According to Machiavelli and his modern interpreter James Burnham, moderation is never the best policy. If an enemy is defeated, he must either be turned into a friend through generosity or completely crush him. Keeping someone as an enemy without destroying him guarantees he will rise against you in the future.
President Trump has governed like a moderate, while speaking like a hardliner—the worst possible combination. He has done so unnecessarily. One struggles to recapture the sense of the 2016 campaign. In retrospect, it seems like something out of Homeric times, with almost supernatural forces intervening in the affairs of men. Everything had to break Donald Trump’s way; Hillary Clinton had to make every possible mistake. Somehow, everything happened exactly the way it had to, leading to one of the most remarkable upsets in American political history.
Donald Trump’s coalition was a collection of contradictions, including conservative movement stalwarts such as the late Phyllis Schlafly, former Bernie Sanders supporters disgusted at Mrs. Clinton’s shilling for Goldman Sachs, isolationists furious at the second Iraq War, moderate Republicans unwilling to slash programs like Social Security and Medicare, conservative Christians brought on board by Mike Pence’s vice presidential nomination, and free market libertines eager to support the first Republican nominee not to oppose homosexual marriage. It was a coalition that could never be assembled again, but it meant that President Trump would take office beholden to no one, free to forge his own path and build a new governing majority.
During both the primary and general election, candidate Trump seemed to run as much against the Republican as the Democratic party. Some of his promises had cross-party appeal—notably his calls for a massive infrastructure program and his pledge to protect certain entitlements. His health care proposals were admittedly vague, as he simultaneously promised to repeal Obamacare and replace it with “something great.” However, because President Trump had directly attacked the policy preferences of Republicans such as Speaker Paul Ryan and free-market institutions such as the Club for Growth, it seemed reasonable to believe he could lead the GOP away from the unpopular, wonkish economic policies that had little appeal outside the Beltway Right. The victory of President Trump was a victory for right-wing critics of Conservatism Inc., as he showed that its support for a liberal immigration policy, an interventionist foreign policy, and slashing entitlements had no real support among the conservative grassroots, let alone the larger public.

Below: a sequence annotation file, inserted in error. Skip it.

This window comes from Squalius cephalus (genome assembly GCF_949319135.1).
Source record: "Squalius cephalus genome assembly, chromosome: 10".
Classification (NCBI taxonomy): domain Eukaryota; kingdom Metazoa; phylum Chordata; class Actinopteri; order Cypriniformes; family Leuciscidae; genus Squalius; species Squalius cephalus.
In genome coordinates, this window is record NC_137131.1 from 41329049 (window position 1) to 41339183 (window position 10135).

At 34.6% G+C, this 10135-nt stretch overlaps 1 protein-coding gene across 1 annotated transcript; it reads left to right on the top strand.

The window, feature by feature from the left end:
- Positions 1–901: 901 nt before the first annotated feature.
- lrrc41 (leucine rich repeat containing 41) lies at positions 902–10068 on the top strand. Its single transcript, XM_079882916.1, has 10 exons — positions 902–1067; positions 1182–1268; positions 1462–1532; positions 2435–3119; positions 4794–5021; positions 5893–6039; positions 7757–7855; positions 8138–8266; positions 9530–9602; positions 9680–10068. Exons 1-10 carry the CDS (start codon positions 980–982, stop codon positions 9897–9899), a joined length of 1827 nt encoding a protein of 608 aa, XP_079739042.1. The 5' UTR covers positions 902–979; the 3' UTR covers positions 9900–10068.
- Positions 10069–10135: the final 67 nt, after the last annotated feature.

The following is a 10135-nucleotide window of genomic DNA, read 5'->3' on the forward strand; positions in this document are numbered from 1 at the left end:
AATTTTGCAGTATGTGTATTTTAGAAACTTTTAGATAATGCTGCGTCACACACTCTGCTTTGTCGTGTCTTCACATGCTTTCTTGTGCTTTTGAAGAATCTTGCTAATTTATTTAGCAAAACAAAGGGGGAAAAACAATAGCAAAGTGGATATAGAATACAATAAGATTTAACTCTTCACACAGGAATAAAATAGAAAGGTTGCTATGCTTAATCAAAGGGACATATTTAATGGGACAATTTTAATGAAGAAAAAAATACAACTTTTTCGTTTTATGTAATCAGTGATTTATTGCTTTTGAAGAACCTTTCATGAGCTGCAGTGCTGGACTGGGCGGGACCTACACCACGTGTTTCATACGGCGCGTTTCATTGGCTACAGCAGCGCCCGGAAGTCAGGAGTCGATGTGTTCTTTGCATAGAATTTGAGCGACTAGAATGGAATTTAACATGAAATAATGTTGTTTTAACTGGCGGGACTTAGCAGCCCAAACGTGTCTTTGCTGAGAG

Yet since taking office, with rare exceptions, President Trump has governed like just another Republican. The president’s first major legislative initiative was a disastrous attempt to replace Obamacare. It is not surprising that President Trump did not have a specific “great” plan regarding healthcare, yet the conservative establishment’s failure to provide a workable alternative to Obamacare is testament to its uselessness. From that point on, it was perhaps inevitable that the GOP would lose the House; exit polls show voters thought health care was the top issue.